Q. Back in the ‘50s and ‘60s, why did many people paint the bottom 4 feet or so of a tree trunk white?
— R.J., of Belleville
A. There are any number of reasons why people still think they’re barking up the right tree when they engage in this seemingly curious arboreal practice, according to the folks at Fruit Growers News magazine.
The most important reasons have to do with just that: the bark. The bark of young trees can split and crack in winter as it freezes overnight and then thaws the next day. The use of white latex paint will both reflect the sun’s heat during the day while it acts sort of like grandma’s quilt at night to prevent winter sunscald and summer sunburn, according to the University of Missouri Extension Service. (Do not use oil-based paints or your tree may suffocate.)
Perhaps even more important, however, is that it seems to deter pests (mice, voles, etc.), whether the paint is applied full strength or in a 50-50 mixture with water. A University of Vermont report suggests adding an animal repellant to stop those wascally wabbits.
“Usually, the rabbits take a bite or two of a few painted trees and then leave them alone for the rest of the season,” Randy Steffens of Shepherd’s Valley Orchards in Chattanooga, Tenn., once wrote on the Virtual Orchard. “These results have been predictably occurring for a few years now, ever since I started the practice of painting my trunks.”
The paint also may stop dangerous boring insects in their tracks. And even if it doesn’t stop them, the contrast in colors makes it easier to spot their dirty work so that other measures can be taken.
“If it works again this year, I’m ready to declare victory, as we’ve gotten hammered from borers over the last several years,” wrote Kevin Hauser of Kuffel Creek Apple Nursery in Riverside, Calif., who uses a mixture of equal parts Glidden Gripper paint, all-purpose drywall joint compound and water for a thick coat.
According to a study by David Kain and Art Agnello at Cornell University, the technique works, although brushing on pure paint was more effective than spraying a paint-water mixture.
Don’t have pests? There still may be reasons to get out the brushes and sprayers. If the trees are near a street or road, painting them can make them more visible at night, thus preventing an accident that could injure or kill your precious plant. In addition, some people apparently paint their trees white along with their fences, sheds, mailboxes, etc., simply to give their yards a uniform look. Of course, if you don’t like paint, you can always go with tree wrap or burlap.
Q. What has happened to Katie Felts at KSDK?
—T.L., of Maryville
A. It seems to be getting to the point where you won’t be able to tell the station’s on-air talent without a scorecard.
In the past three months, at least six members of the Channel 5 family have left with sports anchor-reporter Felts the latest to go. A graduate of Western Kentucky University with a degree in broadcast journalism and a minor in athletic training, she became the first woman sportscaster to be hired at WOWL-FM in Burnsville, Ala., and KSFM-TV in Fort Smith, Ark.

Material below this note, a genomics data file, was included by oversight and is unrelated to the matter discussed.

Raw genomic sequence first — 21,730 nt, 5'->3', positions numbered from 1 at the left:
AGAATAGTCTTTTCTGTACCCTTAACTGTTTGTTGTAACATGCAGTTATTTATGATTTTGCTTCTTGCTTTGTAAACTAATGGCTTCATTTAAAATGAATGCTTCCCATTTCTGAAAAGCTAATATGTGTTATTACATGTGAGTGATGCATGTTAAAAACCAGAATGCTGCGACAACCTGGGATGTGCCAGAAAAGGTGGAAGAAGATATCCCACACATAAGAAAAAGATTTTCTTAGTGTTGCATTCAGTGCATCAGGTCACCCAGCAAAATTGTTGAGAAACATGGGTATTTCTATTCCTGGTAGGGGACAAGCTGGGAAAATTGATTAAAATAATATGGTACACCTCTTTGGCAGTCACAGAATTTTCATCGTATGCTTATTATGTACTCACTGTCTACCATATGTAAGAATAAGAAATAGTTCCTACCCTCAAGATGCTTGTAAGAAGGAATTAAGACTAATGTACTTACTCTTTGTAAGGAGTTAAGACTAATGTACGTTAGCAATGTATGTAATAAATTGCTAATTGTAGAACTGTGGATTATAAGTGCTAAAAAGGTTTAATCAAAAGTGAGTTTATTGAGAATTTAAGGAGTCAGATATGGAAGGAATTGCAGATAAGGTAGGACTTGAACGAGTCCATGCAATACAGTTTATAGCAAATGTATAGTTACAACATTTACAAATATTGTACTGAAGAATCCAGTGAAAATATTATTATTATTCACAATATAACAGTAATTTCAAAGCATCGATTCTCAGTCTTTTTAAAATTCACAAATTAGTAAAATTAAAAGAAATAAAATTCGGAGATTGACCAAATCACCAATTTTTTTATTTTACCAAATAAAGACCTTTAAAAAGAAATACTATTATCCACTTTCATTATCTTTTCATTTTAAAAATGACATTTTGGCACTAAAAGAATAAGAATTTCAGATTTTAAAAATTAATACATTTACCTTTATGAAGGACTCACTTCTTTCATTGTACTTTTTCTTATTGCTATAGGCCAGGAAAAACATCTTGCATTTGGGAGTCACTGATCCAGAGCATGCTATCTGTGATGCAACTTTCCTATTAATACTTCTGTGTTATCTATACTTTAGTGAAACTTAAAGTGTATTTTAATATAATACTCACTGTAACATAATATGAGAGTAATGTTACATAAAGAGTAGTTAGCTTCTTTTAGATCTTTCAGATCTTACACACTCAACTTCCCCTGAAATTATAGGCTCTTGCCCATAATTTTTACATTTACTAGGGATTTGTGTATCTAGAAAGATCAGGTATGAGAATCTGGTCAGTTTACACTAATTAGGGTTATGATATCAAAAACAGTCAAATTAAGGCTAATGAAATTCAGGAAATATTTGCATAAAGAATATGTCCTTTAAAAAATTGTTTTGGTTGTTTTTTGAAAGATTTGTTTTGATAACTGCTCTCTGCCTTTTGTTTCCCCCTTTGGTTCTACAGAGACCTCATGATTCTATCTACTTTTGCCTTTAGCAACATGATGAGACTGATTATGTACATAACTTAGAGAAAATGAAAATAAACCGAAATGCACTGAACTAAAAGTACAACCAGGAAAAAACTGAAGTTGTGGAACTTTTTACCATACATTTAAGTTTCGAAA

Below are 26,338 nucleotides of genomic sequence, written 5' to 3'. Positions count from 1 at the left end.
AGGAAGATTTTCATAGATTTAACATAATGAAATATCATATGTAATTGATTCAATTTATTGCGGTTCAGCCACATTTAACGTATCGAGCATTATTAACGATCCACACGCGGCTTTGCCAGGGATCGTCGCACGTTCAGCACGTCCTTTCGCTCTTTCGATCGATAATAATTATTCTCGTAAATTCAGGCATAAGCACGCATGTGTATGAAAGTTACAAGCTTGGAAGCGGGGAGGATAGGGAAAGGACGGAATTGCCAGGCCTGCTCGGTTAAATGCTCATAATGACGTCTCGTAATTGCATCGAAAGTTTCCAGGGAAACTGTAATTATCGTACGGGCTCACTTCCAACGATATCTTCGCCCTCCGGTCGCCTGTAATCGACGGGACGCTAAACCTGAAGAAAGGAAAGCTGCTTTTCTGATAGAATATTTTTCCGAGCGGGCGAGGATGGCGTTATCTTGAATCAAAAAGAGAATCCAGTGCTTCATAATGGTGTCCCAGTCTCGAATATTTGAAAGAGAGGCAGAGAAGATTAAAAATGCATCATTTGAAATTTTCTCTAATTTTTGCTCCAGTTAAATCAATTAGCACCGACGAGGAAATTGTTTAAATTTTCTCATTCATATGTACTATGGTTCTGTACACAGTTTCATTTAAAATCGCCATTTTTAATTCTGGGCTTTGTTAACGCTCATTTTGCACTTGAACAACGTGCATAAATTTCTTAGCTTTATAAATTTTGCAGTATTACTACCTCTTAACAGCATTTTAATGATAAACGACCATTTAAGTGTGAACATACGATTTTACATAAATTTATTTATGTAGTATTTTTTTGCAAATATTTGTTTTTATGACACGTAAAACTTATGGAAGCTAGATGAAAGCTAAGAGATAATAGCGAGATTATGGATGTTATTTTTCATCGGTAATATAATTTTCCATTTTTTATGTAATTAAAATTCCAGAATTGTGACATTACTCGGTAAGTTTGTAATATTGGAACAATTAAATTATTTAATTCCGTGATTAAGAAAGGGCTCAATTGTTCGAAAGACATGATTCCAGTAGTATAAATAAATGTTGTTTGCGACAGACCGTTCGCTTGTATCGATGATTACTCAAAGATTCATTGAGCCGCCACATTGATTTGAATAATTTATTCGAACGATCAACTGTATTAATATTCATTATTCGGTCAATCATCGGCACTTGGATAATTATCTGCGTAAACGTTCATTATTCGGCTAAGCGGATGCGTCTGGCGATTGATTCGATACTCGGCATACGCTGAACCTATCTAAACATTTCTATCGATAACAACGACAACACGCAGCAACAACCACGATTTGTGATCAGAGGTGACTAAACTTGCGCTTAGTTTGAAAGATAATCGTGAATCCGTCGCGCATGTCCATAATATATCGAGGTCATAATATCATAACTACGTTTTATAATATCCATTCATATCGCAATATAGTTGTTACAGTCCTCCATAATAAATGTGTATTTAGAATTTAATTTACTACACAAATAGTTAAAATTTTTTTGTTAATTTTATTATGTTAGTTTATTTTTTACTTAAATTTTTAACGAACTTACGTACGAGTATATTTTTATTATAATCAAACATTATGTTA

Among her awards, she won the Associated Press Best Sportscast honor in 1999. The mother of two joined KSDK on July 19, 2004, after moving from WFMY in Greensboro, N.C. I could not find any news of her next move, and she did not return an email.
Since March, KSDK also has lost “Show Me St. Louis” host Julie Tristan, traffic reporter Sara Dayley, meteorologist Chester Lampkin and reporter Elizabeth Matthews, who in May said she is likely moving with her husband to Chicago, where his family runs a construction company.
Although working behind the scenes, news director Mike Shipley also left this spring, replaced by Belleville native Karin Movesian. The station says the departures are simply a normal part of the broadcast business despite the recent heavy uptick.
There is good news for Art Holliday fans, though: The station says the 36-year veteran recently signed another new contract with KSDK.
What is vog?
Answer to Tuesday’s trivia: Although they would spend 30 years roaming the universe, “Star Trek’s” William Shatner and Leonard Nimoy popped up together on TV for the first time right here on Earth during the first season of “The Man from U.N.C.L.E.”
On Nov. 24, 1964, Shatner starred as Michael Donfield and Nimoy played Vladeck in an episode entitled “The Project Strigas Affair,” during which Solo (Robert Vaughn) and Kuryakin (David McCallum) try to quietly neutralize a rogue diplomat. The episode also starred a pre-“Hogan’s Heroes” Werner Klemperer and was directed by Joseph Sargent, who would later direct “The Corbomite Maneuver” on the original “Star Trek” series. (Although Shatner later said he didn’t remember Nimoy at the time, you can see a picture of the two together with Solo at trekkerscrapbook.com; search for “Project Strigas.”)
It was during the filming of the “Arena” episode on “Star Trek” that Shatner and Nimoy wound up standing too close to a special effects explosion, causing both actors to suffer from tinnitus. Those afflicted experience a constant sensation of noise, which Shatner began hearing in his left ear, Nimoy in his right. Shatner has been a spokesman for the American Tinnitus Association and has worn a device that emits a low-level “white noise” that helps his brain put the tinnitus in the background.
Send your questions to Roger Schlueter, Belleville News-Democrat, 120 S. Illinois St., P.O. Box 427, Belleville, IL 62222-0427, firstname.lastname@example.org or call 618-239-2465.